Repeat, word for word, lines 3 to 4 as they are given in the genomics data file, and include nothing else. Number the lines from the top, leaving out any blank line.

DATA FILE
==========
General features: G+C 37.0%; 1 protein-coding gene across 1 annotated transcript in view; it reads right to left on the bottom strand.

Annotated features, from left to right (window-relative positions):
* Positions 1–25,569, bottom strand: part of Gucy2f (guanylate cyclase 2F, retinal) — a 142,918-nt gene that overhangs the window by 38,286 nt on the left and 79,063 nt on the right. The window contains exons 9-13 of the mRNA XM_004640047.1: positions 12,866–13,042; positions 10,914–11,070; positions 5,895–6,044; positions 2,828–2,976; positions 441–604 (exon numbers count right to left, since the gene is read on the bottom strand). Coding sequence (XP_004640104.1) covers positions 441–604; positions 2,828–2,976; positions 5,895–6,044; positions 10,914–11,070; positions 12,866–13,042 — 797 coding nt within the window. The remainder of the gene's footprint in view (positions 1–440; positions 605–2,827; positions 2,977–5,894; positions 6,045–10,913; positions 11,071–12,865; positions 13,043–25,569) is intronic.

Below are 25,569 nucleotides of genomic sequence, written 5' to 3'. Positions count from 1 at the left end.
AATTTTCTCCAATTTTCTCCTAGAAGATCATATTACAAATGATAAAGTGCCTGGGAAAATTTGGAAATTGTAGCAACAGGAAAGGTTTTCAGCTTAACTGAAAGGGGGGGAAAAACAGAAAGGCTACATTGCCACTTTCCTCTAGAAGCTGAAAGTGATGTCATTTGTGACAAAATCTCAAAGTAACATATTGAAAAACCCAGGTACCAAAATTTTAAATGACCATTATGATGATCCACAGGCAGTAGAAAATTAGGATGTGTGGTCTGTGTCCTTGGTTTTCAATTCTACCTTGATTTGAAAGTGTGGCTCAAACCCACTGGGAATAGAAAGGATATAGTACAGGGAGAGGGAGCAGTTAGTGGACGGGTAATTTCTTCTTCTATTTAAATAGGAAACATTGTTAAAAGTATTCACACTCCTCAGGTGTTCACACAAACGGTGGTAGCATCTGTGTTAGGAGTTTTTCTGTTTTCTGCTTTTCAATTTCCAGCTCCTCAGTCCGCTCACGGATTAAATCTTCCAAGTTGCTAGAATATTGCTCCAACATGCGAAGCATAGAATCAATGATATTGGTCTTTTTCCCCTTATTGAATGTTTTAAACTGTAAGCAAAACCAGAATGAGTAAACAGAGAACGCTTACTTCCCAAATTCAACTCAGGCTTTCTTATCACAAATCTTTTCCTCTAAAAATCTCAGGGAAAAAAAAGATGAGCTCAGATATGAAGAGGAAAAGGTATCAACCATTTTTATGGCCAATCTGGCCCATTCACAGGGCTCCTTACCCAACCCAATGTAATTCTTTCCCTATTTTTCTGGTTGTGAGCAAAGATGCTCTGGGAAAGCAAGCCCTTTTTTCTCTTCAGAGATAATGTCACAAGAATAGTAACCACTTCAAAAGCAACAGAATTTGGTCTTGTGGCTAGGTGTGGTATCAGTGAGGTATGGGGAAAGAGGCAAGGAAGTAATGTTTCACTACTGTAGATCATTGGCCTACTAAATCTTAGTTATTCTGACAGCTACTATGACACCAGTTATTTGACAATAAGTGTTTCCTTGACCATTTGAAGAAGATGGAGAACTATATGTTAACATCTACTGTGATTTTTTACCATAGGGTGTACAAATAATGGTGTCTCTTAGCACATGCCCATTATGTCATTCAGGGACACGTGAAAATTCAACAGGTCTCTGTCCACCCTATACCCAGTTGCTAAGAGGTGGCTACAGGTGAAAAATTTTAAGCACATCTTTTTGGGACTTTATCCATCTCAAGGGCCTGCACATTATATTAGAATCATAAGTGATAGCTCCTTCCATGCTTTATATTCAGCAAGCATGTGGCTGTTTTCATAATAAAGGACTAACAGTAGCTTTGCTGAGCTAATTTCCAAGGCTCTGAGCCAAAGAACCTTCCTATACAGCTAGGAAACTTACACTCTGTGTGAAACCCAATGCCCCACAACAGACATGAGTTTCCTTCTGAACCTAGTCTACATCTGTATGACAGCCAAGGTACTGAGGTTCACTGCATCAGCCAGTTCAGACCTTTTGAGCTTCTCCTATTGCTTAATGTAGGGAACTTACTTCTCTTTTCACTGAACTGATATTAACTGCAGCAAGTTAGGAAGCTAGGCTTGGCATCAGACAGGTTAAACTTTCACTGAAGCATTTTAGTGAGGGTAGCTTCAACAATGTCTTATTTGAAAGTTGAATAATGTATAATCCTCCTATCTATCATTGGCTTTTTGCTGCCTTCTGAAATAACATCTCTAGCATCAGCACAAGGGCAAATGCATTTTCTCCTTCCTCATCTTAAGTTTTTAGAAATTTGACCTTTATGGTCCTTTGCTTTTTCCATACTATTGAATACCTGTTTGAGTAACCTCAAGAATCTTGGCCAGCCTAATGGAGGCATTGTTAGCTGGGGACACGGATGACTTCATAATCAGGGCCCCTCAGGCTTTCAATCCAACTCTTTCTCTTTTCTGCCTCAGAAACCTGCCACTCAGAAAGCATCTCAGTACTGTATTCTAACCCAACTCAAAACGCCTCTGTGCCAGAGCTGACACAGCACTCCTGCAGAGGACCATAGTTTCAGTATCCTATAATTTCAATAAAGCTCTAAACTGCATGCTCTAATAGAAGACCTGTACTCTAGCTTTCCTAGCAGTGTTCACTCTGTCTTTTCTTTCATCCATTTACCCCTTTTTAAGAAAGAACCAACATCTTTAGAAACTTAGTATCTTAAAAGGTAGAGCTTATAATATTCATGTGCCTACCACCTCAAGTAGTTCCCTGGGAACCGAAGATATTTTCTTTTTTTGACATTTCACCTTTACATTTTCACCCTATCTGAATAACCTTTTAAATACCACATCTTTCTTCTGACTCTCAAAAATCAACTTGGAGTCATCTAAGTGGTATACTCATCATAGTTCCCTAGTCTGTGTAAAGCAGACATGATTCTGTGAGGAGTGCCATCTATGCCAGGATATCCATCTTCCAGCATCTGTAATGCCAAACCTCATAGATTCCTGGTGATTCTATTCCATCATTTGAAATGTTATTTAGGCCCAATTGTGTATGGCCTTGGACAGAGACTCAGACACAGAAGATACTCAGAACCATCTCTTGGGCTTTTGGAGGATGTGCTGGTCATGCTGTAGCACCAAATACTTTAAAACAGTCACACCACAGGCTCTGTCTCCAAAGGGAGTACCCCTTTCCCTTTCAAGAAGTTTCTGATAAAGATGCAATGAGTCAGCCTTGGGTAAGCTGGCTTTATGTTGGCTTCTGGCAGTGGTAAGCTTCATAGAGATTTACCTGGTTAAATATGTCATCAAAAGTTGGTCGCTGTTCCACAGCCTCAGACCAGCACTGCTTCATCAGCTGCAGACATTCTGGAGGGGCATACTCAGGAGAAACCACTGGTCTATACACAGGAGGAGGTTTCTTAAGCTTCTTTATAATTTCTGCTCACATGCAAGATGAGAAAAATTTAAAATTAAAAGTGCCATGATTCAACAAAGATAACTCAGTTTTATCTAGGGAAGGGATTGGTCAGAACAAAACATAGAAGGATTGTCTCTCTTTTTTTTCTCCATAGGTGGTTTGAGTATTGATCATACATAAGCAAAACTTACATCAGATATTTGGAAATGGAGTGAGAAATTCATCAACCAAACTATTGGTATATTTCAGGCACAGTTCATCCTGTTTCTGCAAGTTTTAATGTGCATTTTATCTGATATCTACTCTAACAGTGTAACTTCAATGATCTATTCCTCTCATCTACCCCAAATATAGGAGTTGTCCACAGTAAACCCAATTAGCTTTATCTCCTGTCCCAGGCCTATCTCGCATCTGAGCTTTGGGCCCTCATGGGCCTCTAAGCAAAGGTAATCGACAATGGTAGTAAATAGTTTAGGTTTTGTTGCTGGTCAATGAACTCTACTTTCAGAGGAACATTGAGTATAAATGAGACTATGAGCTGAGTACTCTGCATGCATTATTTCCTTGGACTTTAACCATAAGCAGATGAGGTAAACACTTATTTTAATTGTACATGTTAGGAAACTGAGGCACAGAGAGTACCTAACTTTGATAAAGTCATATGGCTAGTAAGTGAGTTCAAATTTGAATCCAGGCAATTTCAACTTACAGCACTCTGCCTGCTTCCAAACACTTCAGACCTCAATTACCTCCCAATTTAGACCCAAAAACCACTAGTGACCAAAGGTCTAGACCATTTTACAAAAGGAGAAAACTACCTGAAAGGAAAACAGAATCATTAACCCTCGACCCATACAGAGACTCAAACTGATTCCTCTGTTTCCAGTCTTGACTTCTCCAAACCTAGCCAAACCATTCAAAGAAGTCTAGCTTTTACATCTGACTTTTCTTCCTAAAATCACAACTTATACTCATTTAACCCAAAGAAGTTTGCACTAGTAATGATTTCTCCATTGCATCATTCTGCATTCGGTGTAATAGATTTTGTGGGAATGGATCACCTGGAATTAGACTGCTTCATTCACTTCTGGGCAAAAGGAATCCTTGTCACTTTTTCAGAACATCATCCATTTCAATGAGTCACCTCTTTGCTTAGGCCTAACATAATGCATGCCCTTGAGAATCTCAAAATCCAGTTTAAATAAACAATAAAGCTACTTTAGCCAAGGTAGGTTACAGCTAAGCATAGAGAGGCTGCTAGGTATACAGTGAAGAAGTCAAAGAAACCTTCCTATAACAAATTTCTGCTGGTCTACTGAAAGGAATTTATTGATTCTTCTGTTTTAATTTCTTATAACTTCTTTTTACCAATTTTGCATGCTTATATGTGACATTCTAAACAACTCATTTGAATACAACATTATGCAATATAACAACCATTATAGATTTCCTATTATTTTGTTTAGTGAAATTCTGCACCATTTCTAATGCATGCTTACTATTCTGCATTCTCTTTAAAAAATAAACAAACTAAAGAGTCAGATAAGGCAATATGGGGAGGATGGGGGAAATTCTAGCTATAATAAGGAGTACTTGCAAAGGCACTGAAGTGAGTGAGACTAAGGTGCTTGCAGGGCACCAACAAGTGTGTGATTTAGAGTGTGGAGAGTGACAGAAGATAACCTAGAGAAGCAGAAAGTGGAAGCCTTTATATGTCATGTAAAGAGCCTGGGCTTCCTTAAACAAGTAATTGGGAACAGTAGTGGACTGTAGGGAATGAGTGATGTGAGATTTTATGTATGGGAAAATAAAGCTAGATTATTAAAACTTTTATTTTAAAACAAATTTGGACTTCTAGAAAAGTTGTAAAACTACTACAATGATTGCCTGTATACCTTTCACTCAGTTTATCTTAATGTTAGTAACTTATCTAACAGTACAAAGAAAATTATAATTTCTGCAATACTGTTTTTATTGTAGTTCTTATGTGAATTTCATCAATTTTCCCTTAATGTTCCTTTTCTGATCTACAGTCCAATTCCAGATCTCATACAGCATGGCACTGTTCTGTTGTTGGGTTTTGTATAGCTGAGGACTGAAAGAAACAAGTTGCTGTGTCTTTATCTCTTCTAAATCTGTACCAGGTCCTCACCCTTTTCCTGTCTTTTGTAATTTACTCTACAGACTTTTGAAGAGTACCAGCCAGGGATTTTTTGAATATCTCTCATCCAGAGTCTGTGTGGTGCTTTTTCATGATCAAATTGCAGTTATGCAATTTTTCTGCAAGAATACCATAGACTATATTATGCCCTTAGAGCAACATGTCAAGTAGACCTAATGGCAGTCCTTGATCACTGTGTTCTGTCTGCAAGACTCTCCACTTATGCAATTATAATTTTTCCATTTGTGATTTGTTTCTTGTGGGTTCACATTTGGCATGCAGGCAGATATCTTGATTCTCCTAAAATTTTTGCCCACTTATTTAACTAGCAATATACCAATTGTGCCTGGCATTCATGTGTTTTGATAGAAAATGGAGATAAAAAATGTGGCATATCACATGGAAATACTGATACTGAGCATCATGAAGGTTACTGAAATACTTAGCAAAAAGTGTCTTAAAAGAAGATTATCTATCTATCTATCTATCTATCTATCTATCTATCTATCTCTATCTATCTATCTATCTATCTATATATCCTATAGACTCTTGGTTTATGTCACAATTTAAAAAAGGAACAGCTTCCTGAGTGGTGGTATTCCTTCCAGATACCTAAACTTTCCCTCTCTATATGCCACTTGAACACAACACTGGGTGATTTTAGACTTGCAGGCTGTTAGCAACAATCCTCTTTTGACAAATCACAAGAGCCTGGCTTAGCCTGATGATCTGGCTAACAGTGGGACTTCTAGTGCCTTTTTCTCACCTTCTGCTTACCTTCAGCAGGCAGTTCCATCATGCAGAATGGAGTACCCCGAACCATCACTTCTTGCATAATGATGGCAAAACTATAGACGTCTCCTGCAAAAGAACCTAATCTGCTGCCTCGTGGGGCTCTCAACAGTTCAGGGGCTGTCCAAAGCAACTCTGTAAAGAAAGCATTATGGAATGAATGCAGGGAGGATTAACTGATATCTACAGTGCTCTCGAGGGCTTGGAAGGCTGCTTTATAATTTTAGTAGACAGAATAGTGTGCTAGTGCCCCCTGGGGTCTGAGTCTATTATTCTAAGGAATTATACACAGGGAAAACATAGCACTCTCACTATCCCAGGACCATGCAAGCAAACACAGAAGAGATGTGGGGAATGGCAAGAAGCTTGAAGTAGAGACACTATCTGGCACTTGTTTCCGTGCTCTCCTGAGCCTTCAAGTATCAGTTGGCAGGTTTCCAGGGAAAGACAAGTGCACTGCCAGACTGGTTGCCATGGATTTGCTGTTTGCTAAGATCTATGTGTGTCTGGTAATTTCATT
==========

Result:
* Positions 1–25,569, bottom strand: part of Gucy2f (guanylate cyclase 2F, retinal) — a 142,918-nt gene that overhangs the window by 38,286 nt on the left and 79,063 nt on the right. The window contains exons 9-13 of the mRNA XM_004640047.1: positions 12,866–13,042; positions 10,914–11,070; positions 5,895–6,044; positions 2,828–2,976; positions 441–604 (exon numbers count right to left, since the gene is read on the bottom strand). Coding sequence (XP_004640104.1) covers positions 441–604; positions 2,828–2,976; positions 5,895–6,044; positions 10,914–11,070; positions 12,866–13,042 — 797 coding nt within the window. The remainder of the gene's footprint in view (positions 1–440; positions 605–2,827; positions 2,977–5,894; positions 6,045–10,913; positions 11,071–12,865; positions 13,043–25,569) is intronic.

Below are 25,569 nucleotides of genomic sequence, written 5' to 3'. Positions count from 1 at the left end.